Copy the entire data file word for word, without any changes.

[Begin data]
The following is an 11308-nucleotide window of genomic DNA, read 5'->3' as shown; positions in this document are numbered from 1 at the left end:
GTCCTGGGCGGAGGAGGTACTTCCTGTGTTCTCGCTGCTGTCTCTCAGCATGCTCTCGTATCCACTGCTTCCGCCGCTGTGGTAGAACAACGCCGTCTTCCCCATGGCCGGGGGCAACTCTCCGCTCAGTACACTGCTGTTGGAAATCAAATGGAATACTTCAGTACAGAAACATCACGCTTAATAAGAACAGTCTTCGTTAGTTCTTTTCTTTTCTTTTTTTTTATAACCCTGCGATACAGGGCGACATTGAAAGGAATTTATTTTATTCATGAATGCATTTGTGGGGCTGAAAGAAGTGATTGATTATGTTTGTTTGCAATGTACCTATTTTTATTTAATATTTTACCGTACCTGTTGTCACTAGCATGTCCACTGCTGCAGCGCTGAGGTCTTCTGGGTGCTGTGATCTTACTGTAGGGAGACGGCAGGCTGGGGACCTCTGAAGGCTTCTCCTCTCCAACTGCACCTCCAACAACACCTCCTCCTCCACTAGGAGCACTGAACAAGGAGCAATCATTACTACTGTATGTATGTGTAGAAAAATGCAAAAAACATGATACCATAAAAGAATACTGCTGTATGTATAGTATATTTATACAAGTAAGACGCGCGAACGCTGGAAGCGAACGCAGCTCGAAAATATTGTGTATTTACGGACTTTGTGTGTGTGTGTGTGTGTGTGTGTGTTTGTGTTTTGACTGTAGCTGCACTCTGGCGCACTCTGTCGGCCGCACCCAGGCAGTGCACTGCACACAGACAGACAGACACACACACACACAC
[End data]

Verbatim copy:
The following is an 11308-nucleotide window of genomic DNA, read 5'->3' as shown; positions in this document are numbered from 1 at the left end:
GTCCTGGGCGGAGGAGGTACTTCCTGTGTTCTCGCTGCTGTCTCTCAGCATGCTCTCGTATCCACTGCTTCCGCCGCTGTGGTAGAACAACGCCGTCTTCCCCATGGCCGGGGGCAACTCTCCGCTCAGTACACTGCTGTTGGAAATCAAATGGAATACTTCAGTACAGAAACATCACGCTTAATAAGAACAGTCTTCGTTAGTTCTTTTCTTTTCTTTTTTTTTATAACCCTGCGATACAGGGCGACATTGAAAGGAATTTATTTTATTCATGAATGCATTTGTGGGGCTGAAAGAAGTGATTGATTATGTTTGTTTGCAATGTACCTATTTTTATTTAATATTTTACCGTACCTGTTGTCACTAGCATGTCCACTGCTGCAGCGCTGAGGTCTTCTGGGTGCTGTGATCTTACTGTAGGGAGACGGCAGGCTGGGGACCTCTGAAGGCTTCTCCTCTCCAACTGCACCTCCAACAACACCTCCTCCTCCACTAGGAGCACTGAACAAGGAGCAATCATTACTACTGTATGTATGTGTAGAAAAATGCAAAAAACATGATACCATAAAAGAATACTGCTGTATGTATAGTATATTTATACAAGTAAGACGCGCGAACGCTGGAAGCGAACGCAGCTCGAAAATATTGTGTATTTACGGACTTTGTGTGTGTGTGTGTGTGTGTGTGTGTTTGTGTTTTGACTGTAGCTGCACTCTGGCGCACTCTGTCGGCCGCACCCAGGCAGTGCACTGCACACAGACAGACAGACACACACACACACAC